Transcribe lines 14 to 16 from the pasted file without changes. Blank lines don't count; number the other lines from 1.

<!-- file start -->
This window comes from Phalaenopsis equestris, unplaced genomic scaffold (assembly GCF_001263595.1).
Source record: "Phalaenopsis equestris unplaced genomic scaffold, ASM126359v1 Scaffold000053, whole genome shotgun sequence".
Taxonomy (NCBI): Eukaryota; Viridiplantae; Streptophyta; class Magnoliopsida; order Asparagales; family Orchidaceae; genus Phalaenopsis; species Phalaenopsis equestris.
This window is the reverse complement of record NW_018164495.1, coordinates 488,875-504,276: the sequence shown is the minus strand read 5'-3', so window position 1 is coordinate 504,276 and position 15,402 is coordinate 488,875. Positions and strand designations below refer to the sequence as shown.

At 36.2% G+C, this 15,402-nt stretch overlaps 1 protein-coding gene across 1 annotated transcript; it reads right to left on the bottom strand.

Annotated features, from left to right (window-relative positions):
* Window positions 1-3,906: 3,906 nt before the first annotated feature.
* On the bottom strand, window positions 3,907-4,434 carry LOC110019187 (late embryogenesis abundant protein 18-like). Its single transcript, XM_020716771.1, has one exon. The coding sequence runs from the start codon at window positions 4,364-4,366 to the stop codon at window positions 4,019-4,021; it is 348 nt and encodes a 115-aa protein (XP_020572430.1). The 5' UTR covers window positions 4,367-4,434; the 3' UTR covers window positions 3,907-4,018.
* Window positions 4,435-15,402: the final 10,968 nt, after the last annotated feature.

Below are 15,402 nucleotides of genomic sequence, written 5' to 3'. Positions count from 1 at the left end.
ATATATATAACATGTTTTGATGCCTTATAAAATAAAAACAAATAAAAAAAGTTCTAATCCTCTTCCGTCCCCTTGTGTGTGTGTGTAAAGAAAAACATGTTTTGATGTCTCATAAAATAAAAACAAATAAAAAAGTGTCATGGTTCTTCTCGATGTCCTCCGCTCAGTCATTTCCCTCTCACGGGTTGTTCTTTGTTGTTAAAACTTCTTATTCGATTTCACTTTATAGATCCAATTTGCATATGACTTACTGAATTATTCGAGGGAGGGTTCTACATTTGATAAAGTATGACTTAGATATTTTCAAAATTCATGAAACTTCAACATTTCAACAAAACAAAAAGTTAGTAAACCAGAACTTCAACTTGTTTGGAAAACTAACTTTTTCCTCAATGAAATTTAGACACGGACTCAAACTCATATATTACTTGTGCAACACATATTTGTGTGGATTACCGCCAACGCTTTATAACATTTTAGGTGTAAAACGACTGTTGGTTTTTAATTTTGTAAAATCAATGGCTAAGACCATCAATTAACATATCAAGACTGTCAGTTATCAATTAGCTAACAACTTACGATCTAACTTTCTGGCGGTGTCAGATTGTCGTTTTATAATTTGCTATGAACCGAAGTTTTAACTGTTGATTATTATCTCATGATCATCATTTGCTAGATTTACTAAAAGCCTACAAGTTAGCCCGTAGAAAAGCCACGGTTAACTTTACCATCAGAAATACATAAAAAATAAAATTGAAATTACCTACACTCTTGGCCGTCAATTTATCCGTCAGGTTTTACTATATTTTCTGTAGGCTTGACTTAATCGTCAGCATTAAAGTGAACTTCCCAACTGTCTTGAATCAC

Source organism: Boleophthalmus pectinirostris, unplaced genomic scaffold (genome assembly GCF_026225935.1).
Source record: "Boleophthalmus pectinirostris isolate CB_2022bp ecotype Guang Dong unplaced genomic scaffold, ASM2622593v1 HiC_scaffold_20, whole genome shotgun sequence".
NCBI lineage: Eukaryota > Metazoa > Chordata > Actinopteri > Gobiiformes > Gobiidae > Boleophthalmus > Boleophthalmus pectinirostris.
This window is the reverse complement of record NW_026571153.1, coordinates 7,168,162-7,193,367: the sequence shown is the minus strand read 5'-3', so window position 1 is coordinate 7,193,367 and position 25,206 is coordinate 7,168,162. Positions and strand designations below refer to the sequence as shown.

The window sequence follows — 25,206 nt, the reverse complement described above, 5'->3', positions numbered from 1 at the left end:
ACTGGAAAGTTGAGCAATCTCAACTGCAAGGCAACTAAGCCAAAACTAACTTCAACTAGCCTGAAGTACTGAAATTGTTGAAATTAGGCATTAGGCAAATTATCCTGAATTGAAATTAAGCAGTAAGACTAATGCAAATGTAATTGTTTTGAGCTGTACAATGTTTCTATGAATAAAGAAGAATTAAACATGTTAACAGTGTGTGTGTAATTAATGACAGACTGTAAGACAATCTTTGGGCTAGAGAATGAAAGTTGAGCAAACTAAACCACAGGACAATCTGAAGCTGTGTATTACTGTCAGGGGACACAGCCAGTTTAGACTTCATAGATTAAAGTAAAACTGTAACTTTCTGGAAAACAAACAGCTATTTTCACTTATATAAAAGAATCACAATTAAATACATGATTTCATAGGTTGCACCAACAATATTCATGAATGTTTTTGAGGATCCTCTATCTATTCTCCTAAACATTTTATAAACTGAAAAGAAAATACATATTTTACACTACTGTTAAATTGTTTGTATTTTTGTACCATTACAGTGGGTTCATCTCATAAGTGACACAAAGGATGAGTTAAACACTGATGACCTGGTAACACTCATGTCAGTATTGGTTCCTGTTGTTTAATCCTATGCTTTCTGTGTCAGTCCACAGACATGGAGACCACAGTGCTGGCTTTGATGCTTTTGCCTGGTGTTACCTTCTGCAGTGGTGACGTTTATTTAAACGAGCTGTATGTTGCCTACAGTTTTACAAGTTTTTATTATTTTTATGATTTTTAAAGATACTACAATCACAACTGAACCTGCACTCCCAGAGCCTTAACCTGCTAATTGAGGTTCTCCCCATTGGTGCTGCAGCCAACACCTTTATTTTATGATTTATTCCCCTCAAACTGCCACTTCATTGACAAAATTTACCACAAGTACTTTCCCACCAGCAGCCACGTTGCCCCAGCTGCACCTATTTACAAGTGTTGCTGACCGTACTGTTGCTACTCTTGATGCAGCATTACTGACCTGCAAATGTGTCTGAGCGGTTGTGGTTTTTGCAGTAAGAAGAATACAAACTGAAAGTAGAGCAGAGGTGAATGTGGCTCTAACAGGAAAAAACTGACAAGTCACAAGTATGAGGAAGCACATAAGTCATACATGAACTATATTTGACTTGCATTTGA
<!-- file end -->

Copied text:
NCBI lineage: Eukaryota > Metazoa > Chordata > Actinopteri > Gobiiformes > Gobiidae > Boleophthalmus > Boleophthalmus pectinirostris.
This window is the reverse complement of record NW_026571153.1, coordinates 7,168,162-7,193,367: the sequence shown is the minus strand read 5'-3', so window position 1 is coordinate 7,193,367 and position 25,206 is coordinate 7,168,162. Positions and strand designations below refer to the sequence as shown.

The window sequence follows — 25,206 nt, the reverse complement described above, 5'->3', positions numbered from 1 at the left end: